How To Do Pelvic Floor Exercises After the Birth How To Do Pelvic Floor Exercises After the Birth
Find out why it’s so important to strengthen your pelvic floor after pregnancy, and how to do pelvic floor exercises. What is the pelvic... How To Do Pelvic Floor Exercises After the Birth

Find out why it’s so important to strengthen your pelvic floor after pregnancy, and how to do pelvic floor exercises.

What is the pelvic floor?

Your pelvic floor is a hammock of muscles that stretches from your pubic bone at the front to your spine at the back. These muscles support your womb, bladder and bowels. They also help you control your bladder and bowel movements.

During pregnancy, the pelvic floor can become stretched and weak because it has to support a lot of weight. During birth, the baby passes through the pelvic floor, which can leave it bruised and sore afterwards.

Why are pelvic floor exercises important?

If your pelvic floor muscles have become weaker during pregnancy, your bladder, bowels, vagina and womb are not getting enough support. This can feel uncomfortable, like a dragging sensation in your pelvis. It can reduce sensation and make sex less enjoyable.



You may also find it more difficult to control your bladder. Some women find that they accidentally leak urine, especially when coughing, sneezing or doing exercise.

But luckily, you can strengthen your pelvic floor muscles with some simple exercises you can do anywhere.

How to do pelvic floor exercises

You can do pelvic floor exercises anywhere you like, but to begin with, try doing them at home so you can concentrate. Birth can affect the nerves in the pelvic floor, making it difficult to feel if you are doing it right at first.

If it’s very soon after the birth and you feel sore, try doing pelvic floor exercises lying on your back or on your side to begin with. You could also try doing them when you’re in the bath.

  • Sit comfortably on the edge of a table or on an upright chair.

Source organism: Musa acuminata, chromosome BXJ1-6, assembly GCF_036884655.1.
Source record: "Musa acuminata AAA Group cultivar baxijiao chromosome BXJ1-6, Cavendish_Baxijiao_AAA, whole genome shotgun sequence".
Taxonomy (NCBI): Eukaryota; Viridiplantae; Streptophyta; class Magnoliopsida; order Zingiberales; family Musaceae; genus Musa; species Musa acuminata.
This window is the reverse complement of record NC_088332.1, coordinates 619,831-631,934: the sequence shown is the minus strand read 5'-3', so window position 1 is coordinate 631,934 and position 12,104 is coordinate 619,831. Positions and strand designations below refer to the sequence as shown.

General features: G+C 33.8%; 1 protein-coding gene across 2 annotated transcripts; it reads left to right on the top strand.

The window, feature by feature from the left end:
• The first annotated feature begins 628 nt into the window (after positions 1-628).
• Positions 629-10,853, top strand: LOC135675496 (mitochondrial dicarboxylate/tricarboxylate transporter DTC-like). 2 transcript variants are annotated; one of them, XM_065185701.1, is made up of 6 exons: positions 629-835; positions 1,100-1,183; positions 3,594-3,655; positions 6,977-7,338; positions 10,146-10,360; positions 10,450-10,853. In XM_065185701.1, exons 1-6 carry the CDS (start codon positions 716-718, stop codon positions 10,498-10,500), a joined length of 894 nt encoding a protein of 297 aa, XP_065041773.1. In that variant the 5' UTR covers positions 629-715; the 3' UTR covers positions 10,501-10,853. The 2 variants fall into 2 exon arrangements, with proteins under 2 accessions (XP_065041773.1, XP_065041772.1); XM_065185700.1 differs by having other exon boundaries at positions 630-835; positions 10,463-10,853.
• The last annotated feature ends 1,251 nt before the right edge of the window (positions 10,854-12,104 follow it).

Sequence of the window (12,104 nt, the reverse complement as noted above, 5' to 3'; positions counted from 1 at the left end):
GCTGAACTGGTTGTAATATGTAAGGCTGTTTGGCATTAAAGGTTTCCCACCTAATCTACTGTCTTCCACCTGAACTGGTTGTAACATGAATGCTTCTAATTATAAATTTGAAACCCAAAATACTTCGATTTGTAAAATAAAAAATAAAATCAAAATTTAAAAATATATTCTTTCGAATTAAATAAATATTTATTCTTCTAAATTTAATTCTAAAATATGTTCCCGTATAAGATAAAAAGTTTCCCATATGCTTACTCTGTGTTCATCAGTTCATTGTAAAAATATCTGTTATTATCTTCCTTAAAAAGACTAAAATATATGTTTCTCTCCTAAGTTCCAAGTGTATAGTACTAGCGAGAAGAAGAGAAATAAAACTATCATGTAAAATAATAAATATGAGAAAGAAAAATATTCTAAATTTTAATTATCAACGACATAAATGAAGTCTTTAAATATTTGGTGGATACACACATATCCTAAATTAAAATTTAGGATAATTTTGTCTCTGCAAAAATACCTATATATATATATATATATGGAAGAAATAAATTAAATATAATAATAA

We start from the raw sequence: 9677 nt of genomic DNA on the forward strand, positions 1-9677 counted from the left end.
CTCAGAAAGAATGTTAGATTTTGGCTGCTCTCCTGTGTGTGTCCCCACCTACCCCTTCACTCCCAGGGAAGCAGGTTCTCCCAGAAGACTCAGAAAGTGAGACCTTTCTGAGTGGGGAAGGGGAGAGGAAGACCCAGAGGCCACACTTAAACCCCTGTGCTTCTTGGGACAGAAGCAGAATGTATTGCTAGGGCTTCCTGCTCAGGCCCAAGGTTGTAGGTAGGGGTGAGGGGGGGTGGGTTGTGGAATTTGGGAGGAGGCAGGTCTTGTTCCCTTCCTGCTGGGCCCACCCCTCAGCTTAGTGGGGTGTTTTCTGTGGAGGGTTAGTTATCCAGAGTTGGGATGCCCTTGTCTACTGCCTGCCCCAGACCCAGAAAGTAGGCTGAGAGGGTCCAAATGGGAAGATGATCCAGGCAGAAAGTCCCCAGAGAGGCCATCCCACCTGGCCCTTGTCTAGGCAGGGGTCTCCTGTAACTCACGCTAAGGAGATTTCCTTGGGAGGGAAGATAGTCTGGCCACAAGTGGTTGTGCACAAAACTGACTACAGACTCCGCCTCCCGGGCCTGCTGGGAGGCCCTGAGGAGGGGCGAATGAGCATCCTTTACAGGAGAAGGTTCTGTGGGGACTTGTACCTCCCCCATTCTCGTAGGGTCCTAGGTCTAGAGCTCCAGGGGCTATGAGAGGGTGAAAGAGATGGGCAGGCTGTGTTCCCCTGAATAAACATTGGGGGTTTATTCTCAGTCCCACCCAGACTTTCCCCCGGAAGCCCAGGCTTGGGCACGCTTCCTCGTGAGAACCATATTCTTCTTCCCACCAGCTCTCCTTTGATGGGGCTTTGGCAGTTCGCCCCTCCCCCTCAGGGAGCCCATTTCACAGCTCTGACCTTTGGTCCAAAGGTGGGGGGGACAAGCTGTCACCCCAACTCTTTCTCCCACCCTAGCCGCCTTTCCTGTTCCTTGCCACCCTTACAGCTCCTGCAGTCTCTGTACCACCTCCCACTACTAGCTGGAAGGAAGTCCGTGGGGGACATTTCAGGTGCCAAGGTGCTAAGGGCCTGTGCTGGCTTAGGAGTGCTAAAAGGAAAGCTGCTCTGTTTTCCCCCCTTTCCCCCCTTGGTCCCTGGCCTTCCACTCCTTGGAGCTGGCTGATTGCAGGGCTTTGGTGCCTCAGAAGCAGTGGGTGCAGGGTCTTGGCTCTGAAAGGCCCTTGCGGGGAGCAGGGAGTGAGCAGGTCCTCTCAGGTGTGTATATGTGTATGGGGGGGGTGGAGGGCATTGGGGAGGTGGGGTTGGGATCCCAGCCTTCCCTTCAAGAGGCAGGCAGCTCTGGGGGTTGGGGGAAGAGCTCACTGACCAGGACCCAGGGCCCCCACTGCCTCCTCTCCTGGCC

• Imagine you are stopping the flow of urine in the middle of going to the toilet. At the same time, clench your vaginal muscles and your anus, as if you are trying not to pass wind.
  • Don’t clench your buttocks or hold your breath at the same time.
  • Hold it for a moment, then relax again.
  • Repeat this 10-15 times, or as many as you can manage
  • As your muscles get stronger, you can try holding each squeeze for 4 or 5 seconds or longer

How often to do pelvic floor exercises

Try to do your pelvic floor exercises 3 times a day. To help remind you, try doing them after every meal.

Don’t push yourself too hard at first, especially soon after the birth when your body is tired and sore. Listen to your body and always stop if you feel uncomfortable.

After a few weeks, you should start to feel the benefit of your hard work, as it becomes easier to control your bladder.

Are you noticing changes to your body after giving birth? Read our guide to your body after the birth: what to expect.

Did you know…?

Doing regular pelvic floor exercises is a good habit to get into for all women, pregnant or not, as it can help prevent stress incontinence later in life. Doing pelvic floor exercises before and during pregnancy is helpful too.

Credit: Cusson Baby Nigeria

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  • Gabrielle Monroe

    September 5, 2016 #1 Author

    Does this actually work?

    Reply

  • Aaliyah

    September 6, 2016 #2 Author

    Thank you fir the tip because I still have my baby pouch!!

    Reply

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